Saturday Mailbox


October 02, 2004

Software helps educators meet new standards

Reporter Alec MacGillis' series "Poor Schools, Rich Targets" (Sept. 19-Sept. 21) attempted to cast doubt on the efficacy of educational software and the practices of software publishers. While our industry welcomes honest criticism, the series ignored or skewed important facts, and this causes us to contest its conclusions.

Educational software companies are partnering with educators to move toward the common goal of modernizing school practice and preparing students for the 21st century. The status quo is unacceptable to both publishers and schools. In response, publishers have invested hundreds of millions in developing software to address educators' needs for instruction, assessment and classroom management.

This process of using technology to improve instruction continues to evolve, and growing pains are to be expected. But how many of us would abandon word processing and return to the electric typewriter?

And the series showed a disregard for the unique remedial needs of poor, low-performing students. In so doing, it seems to challenge the educational standards that now drive many school policies. Software publishers did not create that system of accountability, but educators do look to them for help in dealing with this new paradigm.

The series also questions software evaluation as insufficient and biased. But it fails to acknowledge that third-party research funding is inadequate, and that education leaders are often reluctant to participate in randomized trials of any education practice.

Despite these challenges, a growing body of research does demonstrate technology's effectiveness when properly implemented. A 2002 U.S. Department of Education-commissioned study found "a positive association exists between DES [discrete educational software] use and achievement in math and reading."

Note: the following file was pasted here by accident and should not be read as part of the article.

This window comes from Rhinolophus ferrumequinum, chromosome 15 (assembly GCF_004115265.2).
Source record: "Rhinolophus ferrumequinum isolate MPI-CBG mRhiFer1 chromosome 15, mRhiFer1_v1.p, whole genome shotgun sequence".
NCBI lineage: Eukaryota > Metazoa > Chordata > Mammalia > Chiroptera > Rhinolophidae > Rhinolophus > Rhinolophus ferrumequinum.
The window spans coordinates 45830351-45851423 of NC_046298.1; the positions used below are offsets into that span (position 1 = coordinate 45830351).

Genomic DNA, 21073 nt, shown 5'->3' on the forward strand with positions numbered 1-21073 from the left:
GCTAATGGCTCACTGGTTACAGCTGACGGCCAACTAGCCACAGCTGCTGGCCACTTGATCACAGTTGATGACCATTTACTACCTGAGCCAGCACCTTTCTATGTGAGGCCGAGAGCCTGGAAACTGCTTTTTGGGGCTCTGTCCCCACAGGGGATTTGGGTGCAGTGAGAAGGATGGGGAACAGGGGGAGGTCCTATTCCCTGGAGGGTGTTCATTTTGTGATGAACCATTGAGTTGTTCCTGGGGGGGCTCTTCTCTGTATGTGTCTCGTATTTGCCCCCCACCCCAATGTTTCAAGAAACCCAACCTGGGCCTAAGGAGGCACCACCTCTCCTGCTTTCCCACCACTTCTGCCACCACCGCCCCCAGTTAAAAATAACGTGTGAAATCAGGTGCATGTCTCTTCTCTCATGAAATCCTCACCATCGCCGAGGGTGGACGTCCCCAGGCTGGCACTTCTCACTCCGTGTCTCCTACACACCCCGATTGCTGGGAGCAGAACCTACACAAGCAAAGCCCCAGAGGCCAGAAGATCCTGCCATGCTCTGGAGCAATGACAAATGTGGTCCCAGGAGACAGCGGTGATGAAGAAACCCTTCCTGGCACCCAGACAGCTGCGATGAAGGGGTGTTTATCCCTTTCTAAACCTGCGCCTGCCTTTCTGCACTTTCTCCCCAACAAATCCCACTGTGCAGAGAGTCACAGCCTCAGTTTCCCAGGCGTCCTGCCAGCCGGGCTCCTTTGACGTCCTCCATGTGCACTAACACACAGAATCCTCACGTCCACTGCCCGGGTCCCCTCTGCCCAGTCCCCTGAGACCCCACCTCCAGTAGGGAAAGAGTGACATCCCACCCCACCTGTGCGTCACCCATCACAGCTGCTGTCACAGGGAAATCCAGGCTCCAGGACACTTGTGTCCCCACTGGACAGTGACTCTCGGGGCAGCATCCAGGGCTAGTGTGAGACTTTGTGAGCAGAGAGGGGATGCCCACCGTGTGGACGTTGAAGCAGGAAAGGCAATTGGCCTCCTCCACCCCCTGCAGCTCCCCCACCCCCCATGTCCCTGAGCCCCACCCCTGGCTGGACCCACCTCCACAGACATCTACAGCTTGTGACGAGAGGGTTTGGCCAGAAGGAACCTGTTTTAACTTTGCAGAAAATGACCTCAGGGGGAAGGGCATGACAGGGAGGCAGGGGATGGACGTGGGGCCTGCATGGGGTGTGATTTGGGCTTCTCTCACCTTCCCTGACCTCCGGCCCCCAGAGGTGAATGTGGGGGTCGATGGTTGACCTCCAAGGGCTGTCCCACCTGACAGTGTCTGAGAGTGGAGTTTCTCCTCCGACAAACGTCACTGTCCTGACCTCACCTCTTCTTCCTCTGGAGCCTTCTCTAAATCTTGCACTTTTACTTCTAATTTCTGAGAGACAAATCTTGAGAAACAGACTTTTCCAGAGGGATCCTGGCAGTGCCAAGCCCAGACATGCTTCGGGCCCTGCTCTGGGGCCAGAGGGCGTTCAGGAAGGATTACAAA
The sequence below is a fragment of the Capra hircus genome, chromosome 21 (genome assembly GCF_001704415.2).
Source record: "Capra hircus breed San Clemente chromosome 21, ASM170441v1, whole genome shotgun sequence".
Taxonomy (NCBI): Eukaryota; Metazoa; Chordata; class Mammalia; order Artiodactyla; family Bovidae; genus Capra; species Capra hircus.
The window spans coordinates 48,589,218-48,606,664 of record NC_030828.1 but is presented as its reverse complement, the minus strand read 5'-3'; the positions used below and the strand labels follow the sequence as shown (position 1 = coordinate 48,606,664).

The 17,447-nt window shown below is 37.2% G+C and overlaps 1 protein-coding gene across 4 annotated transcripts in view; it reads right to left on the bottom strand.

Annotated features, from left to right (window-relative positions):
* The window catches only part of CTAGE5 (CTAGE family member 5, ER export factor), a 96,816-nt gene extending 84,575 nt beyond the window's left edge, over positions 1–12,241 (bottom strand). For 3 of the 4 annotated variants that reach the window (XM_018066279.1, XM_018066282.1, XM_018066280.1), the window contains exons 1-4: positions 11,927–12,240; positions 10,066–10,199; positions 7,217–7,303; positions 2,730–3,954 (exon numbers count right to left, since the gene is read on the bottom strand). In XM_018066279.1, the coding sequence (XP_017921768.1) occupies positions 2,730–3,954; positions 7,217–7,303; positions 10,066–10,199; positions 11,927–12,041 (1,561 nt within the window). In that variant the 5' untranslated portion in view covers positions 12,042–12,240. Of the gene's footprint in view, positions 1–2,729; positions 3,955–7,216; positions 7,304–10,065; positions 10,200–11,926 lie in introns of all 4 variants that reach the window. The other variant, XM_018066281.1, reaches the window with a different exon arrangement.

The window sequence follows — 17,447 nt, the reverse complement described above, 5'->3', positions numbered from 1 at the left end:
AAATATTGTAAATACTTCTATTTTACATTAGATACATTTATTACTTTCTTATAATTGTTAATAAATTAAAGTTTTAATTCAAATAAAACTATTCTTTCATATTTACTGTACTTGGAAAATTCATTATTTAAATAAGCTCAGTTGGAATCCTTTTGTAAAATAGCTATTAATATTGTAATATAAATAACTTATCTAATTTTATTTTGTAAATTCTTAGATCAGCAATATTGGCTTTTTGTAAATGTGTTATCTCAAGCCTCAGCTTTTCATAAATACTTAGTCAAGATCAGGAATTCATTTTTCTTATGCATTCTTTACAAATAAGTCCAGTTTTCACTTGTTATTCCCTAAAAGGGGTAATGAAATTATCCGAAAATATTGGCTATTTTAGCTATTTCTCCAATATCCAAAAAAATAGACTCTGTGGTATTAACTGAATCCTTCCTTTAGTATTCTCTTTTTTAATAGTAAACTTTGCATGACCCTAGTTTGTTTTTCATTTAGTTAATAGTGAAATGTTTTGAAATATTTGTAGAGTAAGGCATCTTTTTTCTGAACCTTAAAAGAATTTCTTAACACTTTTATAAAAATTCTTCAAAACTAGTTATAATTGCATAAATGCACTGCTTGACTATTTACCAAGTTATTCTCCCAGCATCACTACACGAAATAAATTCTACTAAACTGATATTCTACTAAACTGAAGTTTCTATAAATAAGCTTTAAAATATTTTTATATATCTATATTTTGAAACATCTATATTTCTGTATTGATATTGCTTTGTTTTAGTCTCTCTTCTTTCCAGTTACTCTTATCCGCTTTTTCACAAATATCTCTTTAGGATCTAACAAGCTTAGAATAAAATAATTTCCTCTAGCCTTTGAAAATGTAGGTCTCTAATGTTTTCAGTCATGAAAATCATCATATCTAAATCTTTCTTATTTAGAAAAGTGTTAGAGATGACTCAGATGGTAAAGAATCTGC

Finally, the author employs inflammatory language to question the industry's sales practices. He implies it is improper for publishers to demonstrate the merits of their products to schools in need of assistance, but to do otherwise would be to deny educators in those schools the opportunity afforded other educators.

And criticizing the fact that this outreach sometimes happens out of school ignores the demanding schedules and training needs of educators, who are too often otherwise isolated in their classrooms.

Kenneth A. Wasch


The writer is president of the Software and Information Industry Association.

Make technology prove its value

The Sun's editorial "No sales left behind" (Sept. 24) and the excellent series "Poor Schools, Rich Targets" (Sept. 19-Sept. 21) by reporter Alec MacGillis were right on the mark.

There is an instructive parallel here between the professions of medicine and education. Physicians treat undesirable human conditions (diseases), such as cancer and cardiovascular disease. Teachers treat comparably undesirable conditions common to all humans -- i.e., ignorance and incompetence.

In medicine, if a pharmaceutical company believes it has developed a drug that is effective in treating a disease, it is required to demonstrate its effectiveness through carefully controlled clinical trials. It is also required to show that the drug has no significant harmful side effects.

Once it has done so, its findings are reviewed by the federal Food and Drug Administration. If -- and only if -- those findings are found to be valid by the FDA, then the company is allowed to market the drug to physicians.

In contrast, a company that believes it has developed instructional materials (textbooks, computer programs, etc.) that enhance student learning in the classroom is free to peddle those materials to educators in any way it wishes, free of any requirement to demonstrate their efficacy or harmlessness.

The consequences of that difference between medicine and education were well-described in Mr. MacGillis' series.

And that raises the question: Would it not be good to have some formal, objective mechanism for ensuring the value of educational instructional materials?

Donald N. Langenberg


The writer is chancellor emeritus of the University System of Maryland.

Money isn't what educates children

Rodney Collier's column "Low expectations, indifference remain obstacles" (Opinion

Commentary, Sept. 24) was one of the most common-sense articles I've seen lately pertaining to Baltimore's troubled school system.

In today's society, we expect the best of everything handed to us on a silver platter. We cannot sacrifice or practice frugality. Our children must have state-of-the-art facilities, multiple special assistance programs for the enhancement of their learning, charter schools, free lunches, etc.

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